Awesome is a God word

I’m not sure who started this but there’s something to the admonition, that  I’ve been hearing from James MacDonald, to reserve the word “awesome” for God. It may seem like a petty thing, a legalistic thing, but I have to agree that, in this day and age, our language used about God is so anemic, so watered down that we can not help but apply the lesser feelings of that language to the actual character of God. So, I support reserving the word “awesome” for God. It’s been hard to catch myself from using it frivolously but I know habits can change. I’ll sign off with Exodus 15:11, “Who is like you, O LORD, among the gods? Who is like you, majestic in holiness, awesome in glorious deeds, doing wonders?”

Prayers and Promises

Did you know your prayers are already promised to you? Jesus says, in John 14:13-14, “Whatever you ask in my name, this I will do, that the Father may be glorified in the Son. If you ask me anything in my name, I will do it.” Why, then, have we grown up, from childhood, with the belief that “all we can do is pray about it and leave it up to God,” as if this were some thing to do with a little shame and as a last resort?

Hebrews 4:16 reads, “Let us then with confidence draw near to the throne of grace, that we may receive mercy and find grace to help in time of need.” The King James reads “Let us therefore come boldly.” Jeremiah 32:27 reads, “Behold, I am the LORD, the God of all flesh. Is anything too hard for me?” Again, in Malachi 3:10, God says,  “Bring the full tithe into the storehouse, that there may be food in my house. And thereby put me to the test, says the LORD of hosts, if I will not open the windows of heaven for you and pour down for you a blessing until there is no more need.” Why, then, do we approach God in prayer as if we were troubling Him, pardoning our interruption, and begging for a meager sustenance of small things, as if small and large to us were of any consequence to God Almighty?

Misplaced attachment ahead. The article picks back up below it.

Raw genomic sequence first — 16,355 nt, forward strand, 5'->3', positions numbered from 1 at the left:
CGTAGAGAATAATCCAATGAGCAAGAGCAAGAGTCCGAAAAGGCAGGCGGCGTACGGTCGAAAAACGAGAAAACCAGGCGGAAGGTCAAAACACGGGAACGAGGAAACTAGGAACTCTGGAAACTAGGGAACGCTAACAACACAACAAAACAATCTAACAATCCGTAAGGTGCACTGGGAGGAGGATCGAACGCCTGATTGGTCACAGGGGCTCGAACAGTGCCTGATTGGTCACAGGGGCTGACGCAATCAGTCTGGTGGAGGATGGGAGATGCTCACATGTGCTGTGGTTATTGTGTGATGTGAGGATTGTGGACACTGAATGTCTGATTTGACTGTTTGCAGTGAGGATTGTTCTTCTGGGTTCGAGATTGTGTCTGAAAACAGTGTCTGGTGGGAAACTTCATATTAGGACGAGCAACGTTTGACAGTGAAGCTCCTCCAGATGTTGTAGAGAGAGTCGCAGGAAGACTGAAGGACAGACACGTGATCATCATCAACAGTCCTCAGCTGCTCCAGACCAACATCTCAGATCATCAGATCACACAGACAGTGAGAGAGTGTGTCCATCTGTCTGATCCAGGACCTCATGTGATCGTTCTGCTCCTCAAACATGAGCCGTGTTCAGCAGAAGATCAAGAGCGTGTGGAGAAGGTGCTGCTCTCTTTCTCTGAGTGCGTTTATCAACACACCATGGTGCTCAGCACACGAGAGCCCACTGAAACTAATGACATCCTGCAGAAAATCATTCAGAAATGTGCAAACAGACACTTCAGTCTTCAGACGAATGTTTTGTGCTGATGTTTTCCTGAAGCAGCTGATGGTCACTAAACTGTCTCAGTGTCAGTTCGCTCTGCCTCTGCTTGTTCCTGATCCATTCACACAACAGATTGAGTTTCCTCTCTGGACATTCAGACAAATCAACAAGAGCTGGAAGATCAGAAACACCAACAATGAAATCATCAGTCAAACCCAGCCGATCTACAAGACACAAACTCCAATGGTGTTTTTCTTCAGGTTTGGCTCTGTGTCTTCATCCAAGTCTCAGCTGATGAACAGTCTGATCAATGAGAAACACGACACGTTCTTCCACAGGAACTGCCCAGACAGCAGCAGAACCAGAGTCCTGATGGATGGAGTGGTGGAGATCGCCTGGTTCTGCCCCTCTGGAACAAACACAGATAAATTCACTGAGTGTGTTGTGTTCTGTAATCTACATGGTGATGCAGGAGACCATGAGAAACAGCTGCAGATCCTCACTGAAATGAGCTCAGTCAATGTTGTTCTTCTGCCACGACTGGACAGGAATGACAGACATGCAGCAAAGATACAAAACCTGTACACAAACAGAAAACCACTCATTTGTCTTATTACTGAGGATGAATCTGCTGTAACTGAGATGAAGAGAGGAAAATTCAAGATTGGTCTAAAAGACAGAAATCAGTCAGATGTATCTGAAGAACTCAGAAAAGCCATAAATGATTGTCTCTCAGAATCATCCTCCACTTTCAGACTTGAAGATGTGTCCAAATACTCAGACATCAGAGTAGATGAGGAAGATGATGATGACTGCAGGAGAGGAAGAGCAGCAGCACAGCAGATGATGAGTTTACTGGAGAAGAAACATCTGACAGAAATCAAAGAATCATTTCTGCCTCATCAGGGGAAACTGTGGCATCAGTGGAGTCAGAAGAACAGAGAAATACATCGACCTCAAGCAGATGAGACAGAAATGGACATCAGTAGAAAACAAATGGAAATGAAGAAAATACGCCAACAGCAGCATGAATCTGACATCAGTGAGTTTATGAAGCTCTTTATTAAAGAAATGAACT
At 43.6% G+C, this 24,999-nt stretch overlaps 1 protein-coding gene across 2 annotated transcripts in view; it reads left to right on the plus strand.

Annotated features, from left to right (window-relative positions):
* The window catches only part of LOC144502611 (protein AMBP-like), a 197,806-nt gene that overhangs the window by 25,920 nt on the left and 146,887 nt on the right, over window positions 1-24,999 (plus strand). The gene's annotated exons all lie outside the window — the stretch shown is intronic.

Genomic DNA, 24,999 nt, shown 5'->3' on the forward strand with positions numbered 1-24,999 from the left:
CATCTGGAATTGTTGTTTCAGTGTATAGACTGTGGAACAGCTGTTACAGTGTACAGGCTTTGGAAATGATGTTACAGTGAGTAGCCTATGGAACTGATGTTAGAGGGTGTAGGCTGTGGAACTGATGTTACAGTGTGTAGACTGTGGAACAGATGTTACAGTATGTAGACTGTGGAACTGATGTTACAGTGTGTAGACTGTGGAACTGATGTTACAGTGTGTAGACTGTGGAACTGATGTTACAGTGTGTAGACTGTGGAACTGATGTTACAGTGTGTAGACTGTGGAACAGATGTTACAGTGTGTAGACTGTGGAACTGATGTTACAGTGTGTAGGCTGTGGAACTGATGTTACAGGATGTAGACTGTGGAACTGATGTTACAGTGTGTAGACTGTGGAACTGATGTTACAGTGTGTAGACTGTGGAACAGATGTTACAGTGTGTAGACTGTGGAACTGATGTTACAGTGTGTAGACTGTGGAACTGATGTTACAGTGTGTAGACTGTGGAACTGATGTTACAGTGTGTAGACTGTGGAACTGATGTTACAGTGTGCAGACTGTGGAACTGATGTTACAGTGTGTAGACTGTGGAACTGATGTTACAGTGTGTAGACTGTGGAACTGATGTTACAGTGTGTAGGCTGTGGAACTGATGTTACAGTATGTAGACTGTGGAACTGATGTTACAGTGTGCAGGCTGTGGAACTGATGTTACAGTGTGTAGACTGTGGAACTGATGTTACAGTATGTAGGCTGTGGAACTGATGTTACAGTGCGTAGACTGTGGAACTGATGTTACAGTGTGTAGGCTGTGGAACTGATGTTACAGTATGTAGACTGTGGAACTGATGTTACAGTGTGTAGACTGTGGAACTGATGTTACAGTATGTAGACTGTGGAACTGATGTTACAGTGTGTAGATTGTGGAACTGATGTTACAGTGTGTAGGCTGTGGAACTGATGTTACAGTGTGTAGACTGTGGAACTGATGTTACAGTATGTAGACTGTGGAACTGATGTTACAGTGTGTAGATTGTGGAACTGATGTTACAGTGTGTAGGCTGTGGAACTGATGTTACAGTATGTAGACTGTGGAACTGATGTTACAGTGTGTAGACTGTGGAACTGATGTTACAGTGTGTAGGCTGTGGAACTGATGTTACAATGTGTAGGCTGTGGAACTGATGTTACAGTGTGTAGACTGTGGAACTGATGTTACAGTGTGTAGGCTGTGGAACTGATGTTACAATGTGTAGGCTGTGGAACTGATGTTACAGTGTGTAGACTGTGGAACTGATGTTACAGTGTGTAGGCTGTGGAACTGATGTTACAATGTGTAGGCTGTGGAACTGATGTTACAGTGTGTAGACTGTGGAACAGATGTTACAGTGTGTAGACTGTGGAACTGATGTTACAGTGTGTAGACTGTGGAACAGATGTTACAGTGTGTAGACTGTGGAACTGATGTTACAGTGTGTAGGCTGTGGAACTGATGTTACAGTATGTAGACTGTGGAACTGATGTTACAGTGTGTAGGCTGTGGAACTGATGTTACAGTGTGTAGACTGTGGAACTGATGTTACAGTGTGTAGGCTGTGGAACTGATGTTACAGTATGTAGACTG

I know why we do this. We do this because we have rarely and perhaps never experienced  God’s answer to prayer for the things He seems to want us to pray for and about and to fully expect from Him.

We have never experienced the extent of God’s power, as it is written, “Because of your little faith. For truly, I say to you, if you have faith like a grain of mustard seed, you will say to this mountain, ‘Move from here to there,’ and it will move, and nothing will be impossible for you.” (Matthew 17:20) But not that only, “let him ask in faith, with no doubting, for the one who doubts is like a wave of the sea that is driven and tossed by the wind. For that person must not suppose that he will receive anything from the Lord; he is a double-minded man, unstable in all his ways.” (James 1:6-8) And, “You ask and do not receive, because you ask wrongly, to spend it on your passions.” (James 4:3)

God’s gift of prayer is not some weak kneed comfort. It is a voice with God Most High, your King, who has promised to act on your behalf,  and to comfort you, to strengthen you, to uphold you with His righteous right hand (Isaiah 41:10).

Selah.

Post-Script: I owe James MacDonald’s Walk in the Word podcast for sparking my interest on God’s promises and our prayers. The podcast, part of a series, was called Promise #1 – God Is Always With Me.

Post-Post-Script: You may find this further reading of value for more clarity: Why aren’t my prayers answered? I’m sure a google of the same question will yield great results.